Degrading myself with critical ‘you are hopeless’ makes me think I should become more selfish, less caring and to stop thinking of others. I am not that person.

The truth is the lack of being appreciated by one person for my caring actions does not mean those actions or that trait in me were wrong or weak. Quite the opposite.

Appreciation and caring are a great strength and the greatest acts of human kindness.

I need to focus more on appreciation of others, and those who appreciate me.
I need to focus more on caring for others, and of those in need.

This is empowering.

This is my stronger voice. I have found it.

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Images.courtesy[africa/FreeDigitalPhotos.net

The next step …

Initially when I was thrust unexpectedly into the world of divorce I could not cope. In order to survive, I put aside major decisions and strategic steps that would eventually need to be taken. I carved off one aspect to navigate at a time. I would then push through with each step until I was able to cope with that before moving onto the next. Sometimes it was not possible to deal with only one thing at a time simply because there was so much to deal with. It was still overwhelming. However, I did put aside everything that could be left. That was how I coped, putting things aside.

Gradually I worked through many steps that at first I thought I would not be able to handle – grieving for my lost marriage and intact family unit, overcoming the emotional aspects of abandonment and betrayal, finding my inner strength, selling the business, pushing through with all the legal and financial processes of the marital property settlement, and closing down all the joint legal entities until …

I was physically, emotionally, legally and financially alone. Me.

However, before I can really say that I have left behind my marriage in its entirety, there is one major hurdle left to do. Selling my home. My home has been my sanctuary over the past 35 years. It has seen me through the birth of all my children and their growing up years. It has welcomed friends, family, colleagues and community groups through its doors. It has provided me with a sanctuary as I have navigated triumphs and tragedies. As the children grew up and moved on, it remained a strength for me, saving many memories of their song and laughter within its walls…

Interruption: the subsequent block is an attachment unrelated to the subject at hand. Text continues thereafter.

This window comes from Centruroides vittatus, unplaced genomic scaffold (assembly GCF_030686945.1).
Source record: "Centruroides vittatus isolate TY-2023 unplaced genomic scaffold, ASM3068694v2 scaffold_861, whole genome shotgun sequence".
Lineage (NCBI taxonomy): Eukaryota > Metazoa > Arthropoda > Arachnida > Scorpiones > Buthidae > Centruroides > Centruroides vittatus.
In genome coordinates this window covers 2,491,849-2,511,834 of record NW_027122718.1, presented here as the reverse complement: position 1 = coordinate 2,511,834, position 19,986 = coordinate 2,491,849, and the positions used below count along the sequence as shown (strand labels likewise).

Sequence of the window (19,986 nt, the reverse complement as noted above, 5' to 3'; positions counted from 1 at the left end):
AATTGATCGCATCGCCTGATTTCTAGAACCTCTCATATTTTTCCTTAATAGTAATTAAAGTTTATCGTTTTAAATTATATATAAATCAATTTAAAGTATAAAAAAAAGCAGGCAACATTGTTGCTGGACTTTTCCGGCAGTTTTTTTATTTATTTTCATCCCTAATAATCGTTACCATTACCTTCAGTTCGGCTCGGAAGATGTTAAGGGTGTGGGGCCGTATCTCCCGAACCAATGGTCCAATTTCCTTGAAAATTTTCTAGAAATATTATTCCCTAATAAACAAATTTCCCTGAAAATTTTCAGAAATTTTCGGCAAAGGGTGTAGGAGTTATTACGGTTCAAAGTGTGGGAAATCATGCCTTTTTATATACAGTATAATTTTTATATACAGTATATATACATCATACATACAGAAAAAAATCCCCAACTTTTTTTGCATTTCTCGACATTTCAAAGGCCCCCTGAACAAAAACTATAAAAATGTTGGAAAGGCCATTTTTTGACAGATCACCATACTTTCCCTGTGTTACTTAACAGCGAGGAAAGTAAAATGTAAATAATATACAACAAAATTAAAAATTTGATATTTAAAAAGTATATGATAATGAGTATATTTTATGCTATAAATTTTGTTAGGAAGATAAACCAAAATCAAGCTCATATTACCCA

My home looks out to the east to this vista:

Across the valley

It is comforting to rise and watch the sunrise each morning, coming up over my valley.

Even when the sun doesn’t rise, the valley still provides me with peace and privacy.

BCR_2002_050When my husband left me, my home and valley remained behind as my constant, the one thing in my life I could rely on. That reliability, that the sun would rise each day, that the valley would remain, was reassuring for me. In my busy frenetic navigating divorce ‘I-am-overwhelmed’ days, the valley would tug me back to make sure I paid gratitude for the day and be at peace with myself. Now my days are not so frantic, and I love having the time to sit in the warmth of the morning sun, drink in that sunshine, look out to the peaceful valley, and reflect in the peace and quiet.

In those early raw days, I could not bear the thought of ever moving. My home was all I had left of who I had been and the life I had led. I didn’t want to leave me behind. However, I have come to realize my home is also a constant reminder of my past life, our marital life, a life that I now wish to leave behind me. Over the past six months, I have spent some time moving about between my mother’s place and spending time with my friends and family, and especially more time with my grand-daughters. Or I have stayed home. Each time I come home, I am no longer getting that feeling of protection or security from my home. Instead I am feeling constrained, even imprisoned. Imprisoned in the past, blocked from the future. There are little flashes of hurtful memories here and there keeping me back in the past. There are little pieces of present commitments to my home, stopping me moving on to my future.